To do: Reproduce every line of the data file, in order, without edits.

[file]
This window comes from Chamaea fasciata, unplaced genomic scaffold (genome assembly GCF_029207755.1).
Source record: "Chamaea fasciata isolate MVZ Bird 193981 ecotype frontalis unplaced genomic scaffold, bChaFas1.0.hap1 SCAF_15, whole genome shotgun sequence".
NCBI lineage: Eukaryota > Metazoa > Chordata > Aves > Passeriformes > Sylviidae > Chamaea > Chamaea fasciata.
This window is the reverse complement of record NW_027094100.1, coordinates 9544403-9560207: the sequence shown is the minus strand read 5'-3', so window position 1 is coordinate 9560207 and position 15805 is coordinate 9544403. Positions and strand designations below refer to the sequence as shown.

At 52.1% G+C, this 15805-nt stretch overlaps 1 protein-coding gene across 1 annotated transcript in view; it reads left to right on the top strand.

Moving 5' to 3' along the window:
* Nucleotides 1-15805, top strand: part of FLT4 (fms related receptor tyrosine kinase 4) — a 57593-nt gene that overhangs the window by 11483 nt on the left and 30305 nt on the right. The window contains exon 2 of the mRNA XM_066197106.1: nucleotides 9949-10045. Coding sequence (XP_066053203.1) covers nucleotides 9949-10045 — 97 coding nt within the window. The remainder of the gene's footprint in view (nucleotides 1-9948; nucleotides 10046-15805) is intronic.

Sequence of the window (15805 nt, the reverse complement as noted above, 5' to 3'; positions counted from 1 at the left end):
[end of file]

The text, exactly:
This window comes from Chamaea fasciata, unplaced genomic scaffold (genome assembly GCF_029207755.1).
Source record: "Chamaea fasciata isolate MVZ Bird 193981 ecotype frontalis unplaced genomic scaffold, bChaFas1.0.hap1 SCAF_15, whole genome shotgun sequence".
NCBI lineage: Eukaryota > Metazoa > Chordata > Aves > Passeriformes > Sylviidae > Chamaea > Chamaea fasciata.
This window is the reverse complement of record NW_027094100.1, coordinates 9544403-9560207: the sequence shown is the minus strand read 5'-3', so window position 1 is coordinate 9560207 and position 15805 is coordinate 9544403. Positions and strand designations below refer to the sequence as shown.

At 52.1% G+C, this 15805-nt stretch overlaps 1 protein-coding gene across 1 annotated transcript in view; it reads left to right on the top strand.

Moving 5' to 3' along the window:
* Nucleotides 1-15805, top strand: part of FLT4 (fms related receptor tyrosine kinase 4) — a 57593-nt gene that overhangs the window by 11483 nt on the left and 30305 nt on the right. The window contains exon 2 of the mRNA XM_066197106.1: nucleotides 9949-10045. Coding sequence (XP_066053203.1) covers nucleotides 9949-10045 — 97 coding nt within the window. The remainder of the gene's footprint in view (nucleotides 1-9948; nucleotides 10046-15805) is intronic.

Sequence of the window (15805 nt, the reverse complement as noted above, 5' to 3'; positions counted from 1 at the left end):